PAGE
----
Category Archives: Remembering World War I

World War I: The Unspoken Legacy

The traditional interpretation of the Great War’s ending is to examine how the map of Europe changed after all the carnage. The Austria-Hungarian Empire broke into the two discrete nations of Austria and Hungary; at the same time, two other … Continue reading

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World War I: The Enduring Cost

I am making this statement as an act of wilful defiance of military authority because I believe that the war is being deliberately prolonged by those who have the power to end it. I am a soldier, convinced that I … Continue reading

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World War I: Northern Neighbors

When Great Britain had declared war in 1914, its colonial military forces in Australia, India, New Zealand, and South Africa mobilized in the effort. The situation was different in Canada, because the country’s political structure allowed for the UK’s Parliament … Continue reading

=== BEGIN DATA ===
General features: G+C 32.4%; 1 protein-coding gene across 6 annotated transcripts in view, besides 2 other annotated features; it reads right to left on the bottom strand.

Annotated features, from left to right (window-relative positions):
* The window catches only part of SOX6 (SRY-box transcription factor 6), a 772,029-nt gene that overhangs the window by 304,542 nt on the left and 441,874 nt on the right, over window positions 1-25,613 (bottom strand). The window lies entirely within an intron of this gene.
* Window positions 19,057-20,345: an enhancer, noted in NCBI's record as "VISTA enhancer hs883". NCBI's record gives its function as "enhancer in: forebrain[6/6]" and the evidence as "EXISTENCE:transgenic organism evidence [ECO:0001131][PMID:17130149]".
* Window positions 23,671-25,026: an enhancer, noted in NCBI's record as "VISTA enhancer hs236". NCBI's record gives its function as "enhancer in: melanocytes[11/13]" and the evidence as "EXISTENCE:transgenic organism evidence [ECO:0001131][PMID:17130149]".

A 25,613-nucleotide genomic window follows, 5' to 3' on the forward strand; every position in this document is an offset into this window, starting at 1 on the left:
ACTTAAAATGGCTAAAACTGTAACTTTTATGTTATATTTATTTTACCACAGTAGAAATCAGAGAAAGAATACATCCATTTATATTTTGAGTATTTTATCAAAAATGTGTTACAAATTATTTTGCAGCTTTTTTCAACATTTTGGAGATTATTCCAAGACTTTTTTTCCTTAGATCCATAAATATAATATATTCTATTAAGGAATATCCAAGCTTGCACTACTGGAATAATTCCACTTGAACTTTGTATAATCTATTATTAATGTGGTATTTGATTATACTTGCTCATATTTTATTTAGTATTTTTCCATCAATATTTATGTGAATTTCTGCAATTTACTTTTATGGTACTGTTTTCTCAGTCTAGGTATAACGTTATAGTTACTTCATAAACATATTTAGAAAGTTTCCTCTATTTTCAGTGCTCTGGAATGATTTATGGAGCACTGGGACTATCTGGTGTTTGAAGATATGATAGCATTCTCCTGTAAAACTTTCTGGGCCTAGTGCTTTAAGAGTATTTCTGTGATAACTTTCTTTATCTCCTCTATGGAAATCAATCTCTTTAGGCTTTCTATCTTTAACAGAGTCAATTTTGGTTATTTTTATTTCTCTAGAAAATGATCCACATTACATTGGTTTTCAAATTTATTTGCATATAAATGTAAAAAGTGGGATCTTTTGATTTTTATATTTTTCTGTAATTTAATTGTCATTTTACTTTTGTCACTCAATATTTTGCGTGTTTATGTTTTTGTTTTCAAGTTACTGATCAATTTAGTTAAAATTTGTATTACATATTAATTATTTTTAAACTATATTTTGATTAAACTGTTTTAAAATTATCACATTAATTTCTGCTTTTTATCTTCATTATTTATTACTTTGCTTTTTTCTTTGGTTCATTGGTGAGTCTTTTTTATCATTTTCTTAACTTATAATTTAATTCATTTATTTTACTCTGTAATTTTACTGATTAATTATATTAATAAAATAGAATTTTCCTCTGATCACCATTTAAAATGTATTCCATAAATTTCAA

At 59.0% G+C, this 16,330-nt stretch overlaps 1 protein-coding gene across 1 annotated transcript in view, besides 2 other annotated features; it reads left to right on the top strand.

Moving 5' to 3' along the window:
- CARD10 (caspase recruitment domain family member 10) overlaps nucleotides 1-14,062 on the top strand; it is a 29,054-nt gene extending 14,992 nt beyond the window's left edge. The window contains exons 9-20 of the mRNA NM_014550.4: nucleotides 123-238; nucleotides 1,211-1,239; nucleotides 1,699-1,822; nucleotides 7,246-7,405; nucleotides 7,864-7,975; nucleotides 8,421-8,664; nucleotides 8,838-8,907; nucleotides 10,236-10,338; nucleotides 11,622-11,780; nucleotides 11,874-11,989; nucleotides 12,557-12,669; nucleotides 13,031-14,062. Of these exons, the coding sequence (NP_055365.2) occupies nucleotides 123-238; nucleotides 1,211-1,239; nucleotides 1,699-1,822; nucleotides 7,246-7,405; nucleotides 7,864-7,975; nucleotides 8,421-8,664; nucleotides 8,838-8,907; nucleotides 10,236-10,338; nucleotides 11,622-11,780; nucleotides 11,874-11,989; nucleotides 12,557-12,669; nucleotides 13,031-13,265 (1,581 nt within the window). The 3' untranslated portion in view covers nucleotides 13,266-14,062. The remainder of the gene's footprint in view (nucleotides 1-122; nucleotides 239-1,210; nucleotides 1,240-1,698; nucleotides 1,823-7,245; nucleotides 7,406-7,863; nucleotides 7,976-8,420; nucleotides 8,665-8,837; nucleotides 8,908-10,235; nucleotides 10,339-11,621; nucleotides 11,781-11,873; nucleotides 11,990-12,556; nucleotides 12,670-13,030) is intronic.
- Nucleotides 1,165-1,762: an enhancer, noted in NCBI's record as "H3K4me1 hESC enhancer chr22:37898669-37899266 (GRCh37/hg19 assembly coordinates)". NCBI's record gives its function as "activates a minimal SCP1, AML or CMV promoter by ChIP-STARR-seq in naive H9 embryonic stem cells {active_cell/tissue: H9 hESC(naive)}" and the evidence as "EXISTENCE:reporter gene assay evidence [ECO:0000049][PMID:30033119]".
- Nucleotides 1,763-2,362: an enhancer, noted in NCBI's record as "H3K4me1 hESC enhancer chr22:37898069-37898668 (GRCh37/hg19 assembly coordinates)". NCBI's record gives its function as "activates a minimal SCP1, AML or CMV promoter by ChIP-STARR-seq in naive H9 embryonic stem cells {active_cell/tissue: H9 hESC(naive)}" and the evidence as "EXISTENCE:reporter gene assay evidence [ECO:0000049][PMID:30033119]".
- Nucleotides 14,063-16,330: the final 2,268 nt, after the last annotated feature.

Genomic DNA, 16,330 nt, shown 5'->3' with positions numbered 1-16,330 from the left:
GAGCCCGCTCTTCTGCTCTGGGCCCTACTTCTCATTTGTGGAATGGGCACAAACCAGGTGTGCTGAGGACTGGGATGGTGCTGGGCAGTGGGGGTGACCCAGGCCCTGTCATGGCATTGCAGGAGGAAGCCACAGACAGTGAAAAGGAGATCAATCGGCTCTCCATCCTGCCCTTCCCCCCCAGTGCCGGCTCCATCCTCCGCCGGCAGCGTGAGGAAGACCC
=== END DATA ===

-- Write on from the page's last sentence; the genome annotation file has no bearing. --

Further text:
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World War I: Black is not a color of the rainbow

When the New York National Guardsmen of the 42nd Infantry Division left for the Great War, they were given a jubilant send-off. They were named the Rainbow Division. Another group of men, the 369th, also from New York, would leave … Continue reading

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World War I: Haunted Faith

“I am haunted by humans.” –Death, our narrator, in the last line of Markus Zusak’s The Book Thief. Maxim Gorky and Vladimir Maiakovsky are not two writers most readers of Russian literature would put in the same sentence. Even their … Continue reading

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World War I: “War—the world’s only hygiene”

Sun Tzu wrote The Art of War, Carl von Clausewitz wrote On War, and both texts have been rather disturbingly, in my opinion, reinterpreted for self-help and business-management books. Business as war or the overcoming of personal difficulties cast as … Continue reading

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World War I: The Libel Against Women

Ask someone to name one woman from World War I, the response is likely to be Mata Hari, the exotic and executed Dutch dancer-spy; in reality, there is scant evidence that she was a spy. While women were abroad in … Continue reading

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